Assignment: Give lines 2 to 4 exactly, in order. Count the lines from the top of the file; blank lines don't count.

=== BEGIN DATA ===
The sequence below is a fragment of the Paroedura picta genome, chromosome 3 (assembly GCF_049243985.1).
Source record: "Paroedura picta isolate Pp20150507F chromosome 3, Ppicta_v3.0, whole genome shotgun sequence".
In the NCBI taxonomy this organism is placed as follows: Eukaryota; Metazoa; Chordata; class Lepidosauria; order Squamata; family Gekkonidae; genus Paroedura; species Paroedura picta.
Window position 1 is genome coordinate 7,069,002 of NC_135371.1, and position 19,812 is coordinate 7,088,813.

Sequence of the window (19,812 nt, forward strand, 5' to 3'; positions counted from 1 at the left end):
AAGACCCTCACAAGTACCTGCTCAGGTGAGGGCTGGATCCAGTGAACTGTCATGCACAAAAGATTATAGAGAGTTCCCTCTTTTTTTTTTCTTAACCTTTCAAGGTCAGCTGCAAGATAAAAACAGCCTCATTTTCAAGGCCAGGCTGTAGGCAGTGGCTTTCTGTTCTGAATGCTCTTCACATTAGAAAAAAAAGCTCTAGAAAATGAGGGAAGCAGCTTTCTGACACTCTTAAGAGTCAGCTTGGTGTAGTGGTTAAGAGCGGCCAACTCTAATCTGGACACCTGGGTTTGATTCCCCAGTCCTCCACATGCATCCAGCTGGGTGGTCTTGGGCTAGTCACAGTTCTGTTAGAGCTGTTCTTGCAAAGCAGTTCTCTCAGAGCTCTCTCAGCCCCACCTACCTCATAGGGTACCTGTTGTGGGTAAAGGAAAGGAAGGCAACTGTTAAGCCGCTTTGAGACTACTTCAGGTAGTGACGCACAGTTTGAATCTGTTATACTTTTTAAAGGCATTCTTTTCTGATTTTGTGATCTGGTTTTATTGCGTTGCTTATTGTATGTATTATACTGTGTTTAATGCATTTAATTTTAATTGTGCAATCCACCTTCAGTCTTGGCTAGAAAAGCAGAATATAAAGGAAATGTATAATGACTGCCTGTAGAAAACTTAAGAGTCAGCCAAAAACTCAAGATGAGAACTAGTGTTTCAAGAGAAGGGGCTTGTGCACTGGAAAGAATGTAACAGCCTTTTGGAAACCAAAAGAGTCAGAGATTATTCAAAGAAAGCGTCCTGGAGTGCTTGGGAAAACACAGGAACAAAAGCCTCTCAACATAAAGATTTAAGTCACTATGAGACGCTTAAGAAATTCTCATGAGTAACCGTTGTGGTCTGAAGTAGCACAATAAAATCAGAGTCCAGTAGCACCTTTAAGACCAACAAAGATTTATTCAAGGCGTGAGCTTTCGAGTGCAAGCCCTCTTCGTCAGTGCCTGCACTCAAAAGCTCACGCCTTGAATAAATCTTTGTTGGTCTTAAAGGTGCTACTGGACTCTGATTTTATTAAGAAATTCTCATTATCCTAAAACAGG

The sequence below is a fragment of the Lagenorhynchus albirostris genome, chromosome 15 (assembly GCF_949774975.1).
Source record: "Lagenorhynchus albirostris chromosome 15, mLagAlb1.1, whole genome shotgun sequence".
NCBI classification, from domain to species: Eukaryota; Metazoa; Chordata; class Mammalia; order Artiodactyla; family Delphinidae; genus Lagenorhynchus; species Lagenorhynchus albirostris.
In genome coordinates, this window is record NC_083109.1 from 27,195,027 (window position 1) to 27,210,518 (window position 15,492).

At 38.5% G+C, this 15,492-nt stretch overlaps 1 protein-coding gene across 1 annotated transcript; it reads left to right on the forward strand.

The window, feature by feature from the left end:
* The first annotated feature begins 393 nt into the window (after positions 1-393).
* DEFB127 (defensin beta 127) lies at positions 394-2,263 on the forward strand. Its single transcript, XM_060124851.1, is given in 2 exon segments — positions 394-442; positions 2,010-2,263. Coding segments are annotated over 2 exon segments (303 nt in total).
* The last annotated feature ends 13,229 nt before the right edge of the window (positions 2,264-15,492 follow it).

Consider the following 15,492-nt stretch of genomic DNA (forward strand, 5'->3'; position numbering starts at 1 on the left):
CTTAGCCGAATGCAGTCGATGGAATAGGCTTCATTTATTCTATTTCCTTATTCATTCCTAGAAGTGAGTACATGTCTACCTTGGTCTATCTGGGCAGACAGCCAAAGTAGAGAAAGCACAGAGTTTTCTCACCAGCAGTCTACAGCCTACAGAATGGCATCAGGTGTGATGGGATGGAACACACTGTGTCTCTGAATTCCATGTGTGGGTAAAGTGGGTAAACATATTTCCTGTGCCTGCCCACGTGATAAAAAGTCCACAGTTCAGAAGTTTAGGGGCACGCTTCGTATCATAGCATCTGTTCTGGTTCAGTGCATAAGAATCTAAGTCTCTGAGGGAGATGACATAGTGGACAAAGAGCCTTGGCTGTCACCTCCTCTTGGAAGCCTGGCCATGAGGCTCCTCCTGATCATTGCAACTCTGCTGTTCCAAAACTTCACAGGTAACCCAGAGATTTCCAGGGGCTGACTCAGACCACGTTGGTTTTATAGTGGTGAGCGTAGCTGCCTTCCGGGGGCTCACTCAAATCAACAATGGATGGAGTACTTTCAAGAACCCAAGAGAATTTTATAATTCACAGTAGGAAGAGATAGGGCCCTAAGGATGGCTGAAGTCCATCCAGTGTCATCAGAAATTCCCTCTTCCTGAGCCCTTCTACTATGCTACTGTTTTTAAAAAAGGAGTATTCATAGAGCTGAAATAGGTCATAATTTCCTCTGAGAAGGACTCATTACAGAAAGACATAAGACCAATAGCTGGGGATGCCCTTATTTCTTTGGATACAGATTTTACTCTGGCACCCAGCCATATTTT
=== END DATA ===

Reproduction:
Source record: "Paroedura picta isolate Pp20150507F chromosome 3, Ppicta_v3.0, whole genome shotgun sequence".
In the NCBI taxonomy this organism is placed as follows: Eukaryota; Metazoa; Chordata; class Lepidosauria; order Squamata; family Gekkonidae; genus Paroedura; species Paroedura picta.
Window position 1 is genome coordinate 7,069,002 of NC_135371.1, and position 19,812 is coordinate 7,088,813.